Border controls, recalls and inspection data are some of the highlights from the Netherlands Food and Consumer Product Safety Authority (NVWA) 2023 annual report.

In 2023, 47 percent of the NVWA’s capacity was focused on food safety supervision. Supporters include third parties, the Ministry of Health, Welfare and Sport (VWS), and the Ministry of Agriculture, Nature and Food Quality (LNV). Work is divided across eight areas with most efforts in the meat supply chain. A start has been made on setting up food safety supervision at primary agricultural companies.

NVWA said the number of reports from EU member states, companies and consumers about potentially unsafe food and feed is increasing. To cope with this demand, the agency is using a methodology that allows prioritization of reports based on the risk.

NVWA is looking at how to monitor food safety culture and the use of sensor technology and artificial intelligence for smarter oversight of slaughterhouses. An event was held in February 2024 on the topic of modern inspections and new technology.

Fraud, recalls and border checks
Two fraud cases investigated by the Intelligence and Investigation Service (NVWA-IOD) involved suspected falsification of documents and in the provision of information related to a meat recall as well as tampering with information when exporting chicken meat with the aim of reducing import duties in the country of destination.

There were 125 alerts published relating to unsafe food products. Almost half of these recalls were because of undeclared allergens, while 27 were because of bacteria and other agents, and 19 because of foreign object contamination.

In 2023, the volume of animals and animal products that entered the EU via the Netherlands decreased but import volume of non-animal food increased. The number of shipments refused for import or transit was 731 for products of animal origin and 225 for food and feed of non-animal origin.

Of all customer contacts received, 3,382 related to possible food poisoning in sectors such as catering. People also reported unsafe products, suspicions of animal neglect, and hygiene issues in the catering industry via social media.

In 2023, NVWA carried out 33,657 inspections at 16,028 companies, which is down slightly from 2022. In 2023, some form of action was imposed on 7,364 companies. Almost 18,500 inspections took place in catering establishments.

More than 6,500 companies were checked for complying with the rules on providing allergen information. Compliance was slightly higher than previous years at 44.4 percent. During the re-inspections that followed, improved compliance was noted, up to 68.2 percent. Compliance with allergen information for non-prepackaged foodstuffs improved compared to 2022 for catering firms.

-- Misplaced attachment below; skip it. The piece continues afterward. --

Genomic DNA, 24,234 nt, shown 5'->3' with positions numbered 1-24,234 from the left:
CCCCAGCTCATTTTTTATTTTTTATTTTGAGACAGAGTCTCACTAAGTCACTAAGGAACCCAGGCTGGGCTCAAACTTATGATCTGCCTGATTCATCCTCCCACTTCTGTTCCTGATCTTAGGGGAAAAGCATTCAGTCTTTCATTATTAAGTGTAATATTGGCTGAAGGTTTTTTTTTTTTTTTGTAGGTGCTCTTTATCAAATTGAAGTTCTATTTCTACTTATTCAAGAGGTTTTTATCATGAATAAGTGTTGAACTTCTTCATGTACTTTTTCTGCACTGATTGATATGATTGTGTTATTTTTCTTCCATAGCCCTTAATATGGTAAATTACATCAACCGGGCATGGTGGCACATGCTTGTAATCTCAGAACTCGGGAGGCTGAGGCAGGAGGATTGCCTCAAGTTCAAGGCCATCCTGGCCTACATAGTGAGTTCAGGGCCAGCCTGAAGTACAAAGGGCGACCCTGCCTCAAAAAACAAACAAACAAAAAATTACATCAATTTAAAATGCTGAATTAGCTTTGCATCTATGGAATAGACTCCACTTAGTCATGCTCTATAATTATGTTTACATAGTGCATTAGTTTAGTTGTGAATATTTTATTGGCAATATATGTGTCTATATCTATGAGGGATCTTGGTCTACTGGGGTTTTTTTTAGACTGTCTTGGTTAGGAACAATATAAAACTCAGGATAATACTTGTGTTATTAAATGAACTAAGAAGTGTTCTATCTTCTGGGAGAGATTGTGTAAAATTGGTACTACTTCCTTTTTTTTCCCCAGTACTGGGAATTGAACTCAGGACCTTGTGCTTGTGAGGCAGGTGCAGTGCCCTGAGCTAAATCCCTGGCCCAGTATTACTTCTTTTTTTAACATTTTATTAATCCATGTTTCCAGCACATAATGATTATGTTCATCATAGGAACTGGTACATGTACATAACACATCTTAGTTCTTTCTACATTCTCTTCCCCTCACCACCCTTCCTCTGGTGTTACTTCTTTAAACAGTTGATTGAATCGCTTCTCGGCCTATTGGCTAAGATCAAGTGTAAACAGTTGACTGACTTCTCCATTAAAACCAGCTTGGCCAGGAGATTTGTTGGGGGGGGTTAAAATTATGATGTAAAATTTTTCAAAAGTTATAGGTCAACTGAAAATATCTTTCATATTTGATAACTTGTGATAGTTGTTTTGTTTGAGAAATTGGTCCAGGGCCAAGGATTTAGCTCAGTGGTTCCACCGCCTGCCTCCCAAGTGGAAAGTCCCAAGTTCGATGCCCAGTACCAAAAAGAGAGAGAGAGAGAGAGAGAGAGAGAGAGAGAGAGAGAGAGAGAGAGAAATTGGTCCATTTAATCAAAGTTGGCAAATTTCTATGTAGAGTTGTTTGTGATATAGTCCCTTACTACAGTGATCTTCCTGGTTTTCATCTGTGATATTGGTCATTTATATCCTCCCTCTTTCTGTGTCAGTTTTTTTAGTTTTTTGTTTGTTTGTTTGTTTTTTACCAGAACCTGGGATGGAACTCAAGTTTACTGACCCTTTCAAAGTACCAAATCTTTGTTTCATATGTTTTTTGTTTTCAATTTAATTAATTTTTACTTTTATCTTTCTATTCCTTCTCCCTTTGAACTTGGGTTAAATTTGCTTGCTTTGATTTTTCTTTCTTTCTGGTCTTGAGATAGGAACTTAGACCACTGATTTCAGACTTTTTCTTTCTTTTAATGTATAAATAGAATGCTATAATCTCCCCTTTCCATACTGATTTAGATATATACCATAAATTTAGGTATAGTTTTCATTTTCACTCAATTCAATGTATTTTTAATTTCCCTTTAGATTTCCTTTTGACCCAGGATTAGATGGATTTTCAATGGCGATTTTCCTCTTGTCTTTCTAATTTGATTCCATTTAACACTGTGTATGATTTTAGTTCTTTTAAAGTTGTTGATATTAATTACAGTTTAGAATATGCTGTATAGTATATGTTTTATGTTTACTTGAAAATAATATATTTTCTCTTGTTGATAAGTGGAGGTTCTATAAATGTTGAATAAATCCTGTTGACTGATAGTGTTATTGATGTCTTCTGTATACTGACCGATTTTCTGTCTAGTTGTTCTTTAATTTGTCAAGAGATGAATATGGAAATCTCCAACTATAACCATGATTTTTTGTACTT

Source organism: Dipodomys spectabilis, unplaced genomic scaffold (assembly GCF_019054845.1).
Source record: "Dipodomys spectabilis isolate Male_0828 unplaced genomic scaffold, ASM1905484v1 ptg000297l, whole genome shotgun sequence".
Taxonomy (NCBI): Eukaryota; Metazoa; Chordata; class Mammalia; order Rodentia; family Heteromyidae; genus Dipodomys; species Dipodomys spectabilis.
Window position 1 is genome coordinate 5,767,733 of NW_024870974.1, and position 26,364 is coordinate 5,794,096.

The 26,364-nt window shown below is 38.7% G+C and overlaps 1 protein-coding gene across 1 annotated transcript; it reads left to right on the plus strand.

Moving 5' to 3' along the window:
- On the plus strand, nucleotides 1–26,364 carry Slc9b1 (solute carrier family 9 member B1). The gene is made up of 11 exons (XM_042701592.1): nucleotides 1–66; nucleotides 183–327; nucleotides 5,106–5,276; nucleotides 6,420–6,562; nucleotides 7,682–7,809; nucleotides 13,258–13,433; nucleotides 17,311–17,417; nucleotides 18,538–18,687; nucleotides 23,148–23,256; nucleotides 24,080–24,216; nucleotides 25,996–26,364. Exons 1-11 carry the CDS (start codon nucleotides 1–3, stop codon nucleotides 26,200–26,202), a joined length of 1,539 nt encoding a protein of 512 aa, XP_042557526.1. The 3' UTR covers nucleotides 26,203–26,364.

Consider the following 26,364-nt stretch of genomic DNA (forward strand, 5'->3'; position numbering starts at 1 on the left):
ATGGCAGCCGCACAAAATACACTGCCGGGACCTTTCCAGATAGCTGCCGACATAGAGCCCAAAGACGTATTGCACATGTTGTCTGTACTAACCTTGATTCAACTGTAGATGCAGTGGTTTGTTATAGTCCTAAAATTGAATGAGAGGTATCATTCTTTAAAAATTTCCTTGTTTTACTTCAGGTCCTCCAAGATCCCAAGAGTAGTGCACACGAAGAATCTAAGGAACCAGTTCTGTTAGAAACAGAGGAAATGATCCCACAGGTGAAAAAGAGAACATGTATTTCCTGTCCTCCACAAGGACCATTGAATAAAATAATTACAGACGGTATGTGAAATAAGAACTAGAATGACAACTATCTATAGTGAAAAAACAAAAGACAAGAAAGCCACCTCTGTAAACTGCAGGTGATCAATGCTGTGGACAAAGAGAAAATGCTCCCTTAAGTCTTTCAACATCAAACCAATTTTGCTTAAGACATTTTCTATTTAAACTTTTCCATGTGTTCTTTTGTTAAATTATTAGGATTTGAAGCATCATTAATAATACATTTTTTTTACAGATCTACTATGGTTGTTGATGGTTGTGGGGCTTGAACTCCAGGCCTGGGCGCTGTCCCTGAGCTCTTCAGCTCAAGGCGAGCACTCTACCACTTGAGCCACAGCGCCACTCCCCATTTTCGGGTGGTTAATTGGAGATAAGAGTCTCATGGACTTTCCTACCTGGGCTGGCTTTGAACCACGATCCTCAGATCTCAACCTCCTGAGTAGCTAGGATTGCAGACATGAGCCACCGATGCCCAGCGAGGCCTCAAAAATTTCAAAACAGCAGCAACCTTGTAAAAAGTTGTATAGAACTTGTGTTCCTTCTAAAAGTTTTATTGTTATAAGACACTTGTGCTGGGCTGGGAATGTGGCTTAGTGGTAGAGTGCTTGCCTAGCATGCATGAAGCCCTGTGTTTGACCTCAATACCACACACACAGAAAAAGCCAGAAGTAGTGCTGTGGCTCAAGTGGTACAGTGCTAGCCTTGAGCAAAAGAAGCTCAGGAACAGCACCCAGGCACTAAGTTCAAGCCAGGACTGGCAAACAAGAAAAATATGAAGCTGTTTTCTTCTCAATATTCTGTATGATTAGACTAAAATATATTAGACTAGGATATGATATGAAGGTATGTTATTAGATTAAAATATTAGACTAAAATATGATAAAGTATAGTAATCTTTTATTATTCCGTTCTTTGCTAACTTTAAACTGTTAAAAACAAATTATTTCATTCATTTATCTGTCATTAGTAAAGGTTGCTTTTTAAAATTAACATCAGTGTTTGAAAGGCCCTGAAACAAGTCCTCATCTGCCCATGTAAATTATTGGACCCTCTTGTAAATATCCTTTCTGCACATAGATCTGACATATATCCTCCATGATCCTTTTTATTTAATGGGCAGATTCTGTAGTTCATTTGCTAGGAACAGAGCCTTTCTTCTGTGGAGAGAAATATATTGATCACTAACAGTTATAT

In hospitality, emergency closures increased in autumn and were often related to pests. With the change in legislation on Integrated Pest Management (IPM) as of late December 2023, inspectors were further trained on this subject with an expanded project in 2024.

Twenty slaughterhouses were discussed in enforcement meetings. Of these, seven ended up in the enhanced supervision route. Of the 20 slaughterhouses, three surrendered their accreditation, which means they can no longer slaughter animals.

Public poll findings
A survey in the Netherlands found consumer confidence in food safety had fallen in the period from 2021 to 2023.

A total of 3,694 consumers participated in NVWA’s consumer monitor via an online questionnaire in January 2023. Respondents indicated to what extent they agreed with different statements on a scale of 1 to 5.

Average scores for “foods are becoming safer,” “in general there are few risks associated with food” and “I am optimistic about food safety” all fell. The percentage that agreed or completely agreed foods are safe was still 81 percent and 67 percent were satisfied with food safety.

In 2021, half of respondents said food was becoming safer while 44 percent agreed with this in 2023. One in five are worried about the safety of foods and 14 percent said their confidence in food safety had fallen in the past six months.

Participants were also asked about the safety of 21 different product groups. Based on a scale of 1 to 5, consumers had the most trust in fruit and vegetables and the least in ready meals. However, confidence in safety declined for the majority of products including nuts, cheese, eggs, fish, and meat substitutes.

Respondents had the most confidence in food safety information provided by consumer association Consumentenbond, TV shows such as Radar, as well as farm shops and specialty stores. NVWA and the National Institute for Public Health and the Environment (RIVM) rank in the middle of trusted groups while social media and food manufacturers are at the bottom.

Overall confidence in the government regarding food safety dropped between 2021 and 2023. Openness about food safety is once again rated lowest, with only a quarter of people agreeing with this statement.

From a list of 30 topics, participants were mainly concerned about food waste, microplastics, hormones in meat and substances such as PFAS and dioxins.

More than 1 in 5 respondents remembered an incident in the past year in which the safety of food was at risk or trust was impacted. This is up from 2021 but down from 2019. Bird flu was the top mentioned incident but fipronil in eggs was also flagged by 8 percent despite this occurring in 2017 and 2018.

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